Joe Ricketts’s children, which include Obama bundler Laura Ricketts, bought the Chicago Cubs in 2009 and have been in talks with the city about renovating the team’s 98-year-old stadium, Wrigley Field.

That appears to be on hold now.

Rahm Emanuel used to be Obama’s chief of staff. Two hundred million in state-backed bonds, you say? Wrigley Field won’t be getting any new taxpayer-funded infield grass anytime soon now.

And Andrew Sullivan links to another story from the same day – on how whites now account for under half of all births in the United States – and takes it from there:

This is the great unspoken drama of American politics right now – and has been for a while. In a world of economic distress, where a globalized economy gradually eclipses any single country’s ability to control its own economic destiny, and when multiracial immigration tears at the cultural identity of nation states, it is utterly predictable that more atavistic strains of nationalism will emerge. Across Europe, the hard and far right is gaining, as the center buckles. In America, the fervor behind shutting down Mexican immigration is occurring just as that immigration has slowed to a trickle or begun to reverse itself.

And the Tea Party, utterly indifferent to massive spending in good times by a Republican, had a conniption at a black Democrat’s modest measures to limit the worst downturn since the 1930s. Conniption isn’t really the right word: this was a cultural and political panic in the face of a president who was advocating what were only recently Republican policies: tax cuts, Romneycare on a national level, cap-and-trade, a W-style immigration reform, and a relentless war on Jihadism. They reached back to a time, when there were only three kinds of Americans – native, white and slaves. They even wore powdered wigs.

To ignore this cultural turmoil is to miss the forest for the trees in this election. No one represents the new and future America more clearly than Obama: a mixed-race, pro-immigrant, pro-gay pragmatist. And Romney’s great strength in this election is that he looks and speaks and acts like a generic American president from the 1950s.

And maybe that’s why that seventy-year-old fellow likes Romney:

His Mormon faith adds heft to his American brand (Mormonism is more purely American than any other branch of Christianity and until recently, was rooted in white, racial superiority.) His style is comforting, even as his policies (so far as we can glean them at all) are more radical than any Republican in decades. (He is, for example, far to Reagan’s right on entitlements, taxes and spending, as well as on immigration.) His slogan is: “Believe in America.” Not too subtle, is it?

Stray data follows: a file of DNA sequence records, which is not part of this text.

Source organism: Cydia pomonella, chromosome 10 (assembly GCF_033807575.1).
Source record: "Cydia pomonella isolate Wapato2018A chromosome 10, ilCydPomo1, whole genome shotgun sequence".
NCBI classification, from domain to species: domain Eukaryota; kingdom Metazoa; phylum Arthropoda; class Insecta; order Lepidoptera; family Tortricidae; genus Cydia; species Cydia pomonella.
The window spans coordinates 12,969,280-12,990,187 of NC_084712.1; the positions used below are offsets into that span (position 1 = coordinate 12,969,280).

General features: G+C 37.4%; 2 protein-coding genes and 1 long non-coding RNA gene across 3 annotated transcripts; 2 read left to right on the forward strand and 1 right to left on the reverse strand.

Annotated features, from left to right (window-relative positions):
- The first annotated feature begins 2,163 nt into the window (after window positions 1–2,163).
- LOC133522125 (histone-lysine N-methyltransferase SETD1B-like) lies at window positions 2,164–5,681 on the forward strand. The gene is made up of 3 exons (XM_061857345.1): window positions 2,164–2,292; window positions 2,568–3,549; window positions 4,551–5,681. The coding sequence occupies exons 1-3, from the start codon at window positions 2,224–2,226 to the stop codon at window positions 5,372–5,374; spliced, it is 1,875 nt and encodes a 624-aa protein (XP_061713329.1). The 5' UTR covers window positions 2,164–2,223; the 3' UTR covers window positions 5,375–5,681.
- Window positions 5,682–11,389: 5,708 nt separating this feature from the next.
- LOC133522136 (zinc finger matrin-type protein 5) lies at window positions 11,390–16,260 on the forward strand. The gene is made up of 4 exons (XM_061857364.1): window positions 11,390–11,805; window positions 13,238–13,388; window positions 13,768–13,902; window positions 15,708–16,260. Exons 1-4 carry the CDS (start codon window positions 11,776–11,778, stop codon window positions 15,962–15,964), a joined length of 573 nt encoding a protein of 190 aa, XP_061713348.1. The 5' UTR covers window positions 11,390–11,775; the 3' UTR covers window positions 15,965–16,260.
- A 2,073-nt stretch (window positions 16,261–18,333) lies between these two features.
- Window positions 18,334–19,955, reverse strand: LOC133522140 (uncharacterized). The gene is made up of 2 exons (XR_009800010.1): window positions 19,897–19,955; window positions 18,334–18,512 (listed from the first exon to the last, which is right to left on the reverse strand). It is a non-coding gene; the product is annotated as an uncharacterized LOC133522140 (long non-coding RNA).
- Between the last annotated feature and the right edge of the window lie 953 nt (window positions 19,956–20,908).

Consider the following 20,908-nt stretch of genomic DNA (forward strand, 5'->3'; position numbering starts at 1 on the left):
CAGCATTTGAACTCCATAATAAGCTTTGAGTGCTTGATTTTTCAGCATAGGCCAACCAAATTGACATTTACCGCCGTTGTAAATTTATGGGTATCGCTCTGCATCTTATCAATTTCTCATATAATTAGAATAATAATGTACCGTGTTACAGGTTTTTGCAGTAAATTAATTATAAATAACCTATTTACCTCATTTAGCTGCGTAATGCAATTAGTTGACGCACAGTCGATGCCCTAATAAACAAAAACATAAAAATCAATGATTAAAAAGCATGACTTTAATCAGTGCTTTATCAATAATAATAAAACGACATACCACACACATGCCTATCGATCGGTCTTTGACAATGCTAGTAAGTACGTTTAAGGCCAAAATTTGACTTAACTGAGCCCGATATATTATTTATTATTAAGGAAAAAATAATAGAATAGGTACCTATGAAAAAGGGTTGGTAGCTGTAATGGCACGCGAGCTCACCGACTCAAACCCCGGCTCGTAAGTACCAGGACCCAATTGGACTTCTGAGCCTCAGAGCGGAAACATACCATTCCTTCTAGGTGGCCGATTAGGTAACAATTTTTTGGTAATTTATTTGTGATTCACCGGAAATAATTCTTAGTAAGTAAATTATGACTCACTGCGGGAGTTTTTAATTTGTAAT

Expect the subtext to become text in this election.

But the current plan has been shelved. Jeremiah Wright won’t do. No one really cares about him anymore. Perhaps it’s time to turn to the heroic tax martyr, Leona Helmsley. There is a narrative there, even if no one remembers her.

About Alan

The editor is a former systems manager for a large California-based HMO, and a former senior systems manager for Northrop, Hughes-Raytheon, Computer Sciences Corporation, Perot Systems and other such organizations. One position was managing the financial and payroll systems for a large hospital chain. And somewhere in there was a two-year stint in Canada running the systems shop at a General Motors locomotive factory - in London, Ontario. That explains Canadian matters scattered through these pages. Otherwise, think large-scale HR, payroll, financial and manufacturing systems. A résumé is available if you wish. The editor has a graduate degree in Eighteenth-Century British Literature from Duke University where he was a National Woodrow Wilson Fellow, and taught English and music in upstate New York in the seventies, and then in the early eighties moved to California and left teaching. The editor currently resides in Hollywood California, a block north of the Sunset Strip.
This entry was posted in Citizens United Ruling, Jeremiah Wright, Mitt Romney, Race and Politics, SuperPACs and tagged , , , , , , , , , , , , , , , , , , , , , , . Bookmark the permalink.